Ritchie Returns to Formula
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Guy Ritchie single-handedly revived cockney cool with “Lock, Stock, and Two Smoking Barrels” and “Snatch.” Then he remade Lina Wertmüller’s “Swept Away” as a star vehicle for the missus (Madonna), and it turned out to be such box-office and critical driftwood that it went straight to video in Mr. Ritchie’s native England. One would have hoped that he learned his lesson and returned to his forte. But despite all the con men, thugs, assassins, guns, and drugs at play, “Revolver” is something else entirely. The fact that it opened in Britain more than two years ago does not bode well for its American release.
Jake Green (Jason Statham) has spent seven years in solitary confinement for a crime he did not commit, and his neighbors on the cellblock are a top con and a chess grand master. Without ever meeting him face to face, they take him under their wing. Once he’s released, Jake unleashes the bag of tricks he learned in the joint to exact revenge on casino boss Dorothy Macha (Ray Liotta). Just as Macha duly orders a hit on Jake, two riddling loan sharks (André Benjamin and Vincent Pastore) indenture Jake with the promise of prolonging his life.
Everything sounds good, except “Revolver” couldn’t care less about answering its own internal questions, such as who, why, what’s real, or what’s going on. It hopes to solve a bigger mystery — one that the Material Mom sang about in “Like a Prayer” — the mystery of life itself. Mr. Ritchie dilutes his snazzy action set pieces with metaphysical symbolism and aphorisms from “Julius Caesar,” “The Fundamentals of Chess,” “The Book of Suicide,” and other mismatched texts to convey some big ideas about the ego. In other words, you’re your own worst enemy. As if mindful of the fact that the dots don’t connect, the filmmaker inserts Ph.D. expert testimonials to spell it out during the epilogue. He shoots for “The Usual Suspects” but ends up with “What the Bleep Do We Know!?” One shudders to think of the kind of film Mr. Ritchie will make once he discovers Kabbalah.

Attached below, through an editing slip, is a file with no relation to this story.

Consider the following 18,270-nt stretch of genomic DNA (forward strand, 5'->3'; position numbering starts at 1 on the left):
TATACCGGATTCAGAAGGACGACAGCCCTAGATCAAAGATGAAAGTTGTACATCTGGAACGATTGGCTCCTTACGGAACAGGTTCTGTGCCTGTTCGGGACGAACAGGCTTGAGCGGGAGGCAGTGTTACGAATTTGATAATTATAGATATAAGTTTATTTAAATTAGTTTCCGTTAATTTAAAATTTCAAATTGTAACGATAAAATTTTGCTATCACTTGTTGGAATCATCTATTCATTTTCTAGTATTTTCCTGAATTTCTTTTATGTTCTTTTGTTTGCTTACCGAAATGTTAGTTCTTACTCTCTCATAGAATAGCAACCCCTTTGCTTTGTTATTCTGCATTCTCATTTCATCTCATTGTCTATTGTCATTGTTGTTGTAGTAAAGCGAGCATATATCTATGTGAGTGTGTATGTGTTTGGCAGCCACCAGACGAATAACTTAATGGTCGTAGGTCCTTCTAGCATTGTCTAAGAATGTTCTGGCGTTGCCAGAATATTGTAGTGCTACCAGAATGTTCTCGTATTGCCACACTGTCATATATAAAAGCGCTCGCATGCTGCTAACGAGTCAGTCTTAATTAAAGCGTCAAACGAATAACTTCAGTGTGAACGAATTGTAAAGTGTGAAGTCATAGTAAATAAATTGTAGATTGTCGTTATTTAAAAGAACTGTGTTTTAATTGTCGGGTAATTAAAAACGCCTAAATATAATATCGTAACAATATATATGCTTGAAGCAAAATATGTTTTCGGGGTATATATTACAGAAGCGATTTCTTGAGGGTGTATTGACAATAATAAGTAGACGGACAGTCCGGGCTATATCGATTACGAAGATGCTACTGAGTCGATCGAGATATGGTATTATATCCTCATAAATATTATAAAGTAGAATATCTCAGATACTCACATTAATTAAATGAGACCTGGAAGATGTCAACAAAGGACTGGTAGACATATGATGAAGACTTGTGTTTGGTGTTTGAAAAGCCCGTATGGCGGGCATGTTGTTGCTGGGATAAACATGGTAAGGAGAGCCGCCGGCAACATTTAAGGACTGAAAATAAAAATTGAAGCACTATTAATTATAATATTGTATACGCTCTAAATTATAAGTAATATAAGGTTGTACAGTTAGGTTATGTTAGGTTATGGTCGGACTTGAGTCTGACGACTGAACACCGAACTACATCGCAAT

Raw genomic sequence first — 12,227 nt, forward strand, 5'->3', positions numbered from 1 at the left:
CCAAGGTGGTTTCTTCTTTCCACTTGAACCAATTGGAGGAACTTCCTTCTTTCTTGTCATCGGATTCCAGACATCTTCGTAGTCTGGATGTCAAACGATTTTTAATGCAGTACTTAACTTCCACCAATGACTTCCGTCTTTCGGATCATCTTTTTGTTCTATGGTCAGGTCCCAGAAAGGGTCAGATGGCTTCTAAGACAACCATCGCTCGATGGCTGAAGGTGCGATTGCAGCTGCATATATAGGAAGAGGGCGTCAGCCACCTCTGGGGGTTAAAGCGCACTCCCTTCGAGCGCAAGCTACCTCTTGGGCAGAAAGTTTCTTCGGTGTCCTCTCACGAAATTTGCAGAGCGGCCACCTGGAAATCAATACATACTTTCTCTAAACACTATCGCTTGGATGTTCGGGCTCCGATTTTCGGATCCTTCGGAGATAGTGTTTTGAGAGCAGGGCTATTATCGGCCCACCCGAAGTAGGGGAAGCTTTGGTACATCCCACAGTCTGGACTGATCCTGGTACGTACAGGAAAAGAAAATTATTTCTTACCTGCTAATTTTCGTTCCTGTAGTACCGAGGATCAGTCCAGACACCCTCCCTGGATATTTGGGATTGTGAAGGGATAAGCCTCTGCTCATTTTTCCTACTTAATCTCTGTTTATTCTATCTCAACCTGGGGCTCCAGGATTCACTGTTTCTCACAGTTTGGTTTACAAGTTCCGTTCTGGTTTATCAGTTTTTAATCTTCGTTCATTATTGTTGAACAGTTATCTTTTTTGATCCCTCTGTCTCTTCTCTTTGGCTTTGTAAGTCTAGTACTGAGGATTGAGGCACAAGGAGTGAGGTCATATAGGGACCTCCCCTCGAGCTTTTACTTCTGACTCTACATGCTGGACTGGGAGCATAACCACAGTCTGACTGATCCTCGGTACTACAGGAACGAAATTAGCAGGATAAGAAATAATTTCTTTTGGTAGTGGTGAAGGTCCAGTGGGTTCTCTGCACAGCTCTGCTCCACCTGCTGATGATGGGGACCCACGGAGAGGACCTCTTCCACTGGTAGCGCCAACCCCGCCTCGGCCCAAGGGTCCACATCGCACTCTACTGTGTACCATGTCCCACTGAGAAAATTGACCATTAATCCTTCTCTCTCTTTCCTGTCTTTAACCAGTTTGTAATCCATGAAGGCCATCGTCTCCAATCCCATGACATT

Aside from the dazzling action sequences, which have become a hallmark for the director, Mr. Ritchie has wasted his usual gang of interesting characters and performances. Mr. Benjamin’s double-talking Avi and Mark Strong’s eccentric hit man, Sorter, belong in superior movies that are actually entertaining. Mr. Statham, who is rarely asked to play anything but a meathead, impresses here as Jake and the voice inside Jake’s head. These negligible but momentarily amusing bits confirm that sometimes it’s better to just settle for mindless drivel over an incoherent, pretentious bore.
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“Strength and Honor” is the story of debt-ridden Irish ex-boxer Sean Kelleher (Michael Madsen), who, after accidentally killing his brother-in-law in the ring, hung up his gloves at the request of his dying wife. As drama would have it, his son Michael (Luke Whelton) inherited the same life-threatening condition and is in desperate need of an operation. In order to raise the money, Sean breaks his promise to his now-deceased spouse and starts training again. He sells his home, moves into some low-rent housing, and enters a bare-knuckle fighting tournament where the reigning champ, Smasher O’Driscoll (Vinnie Jones), has just beaten the murder charges lodged against him for pummeling two hapless opponents.
After a few pints of dark and a bar brawl, one wonders when the IRA or even the Riverdance company might make an appearance. It’s as if novice writer-director Mark Mahon aspires to be the next Jim Sheridan, but winds up a poor man’s Terry George. If Mr. Mahon’s goal was to become the toast of the Boston Film Festival, it certain worked like a charm — the film claimed Best Picture and Best Actor during this year’s edition. Dane Cook took home the Best Comedic Actor at the same event for “Good Luck Chuck,” so…
Mr. Mahon’s screenplay feels contrived: Two of Sean’s loved ones die, two of them face terminal illnesses, and another copes with paralysis. While viewers are reflexively sympathetic toward the protagonist’s misfortunes, there comes a point when the film is so blatantly manipulative that even a softie grows wary. The script also tediously resolves each of its conflicts in the most convenient way; Michael’s operation costs $250,000, which is the exact amount the boxing tournament will pay its winner. Perhaps if “Strength and Honor” were less predictable, it would pack a lot more punch.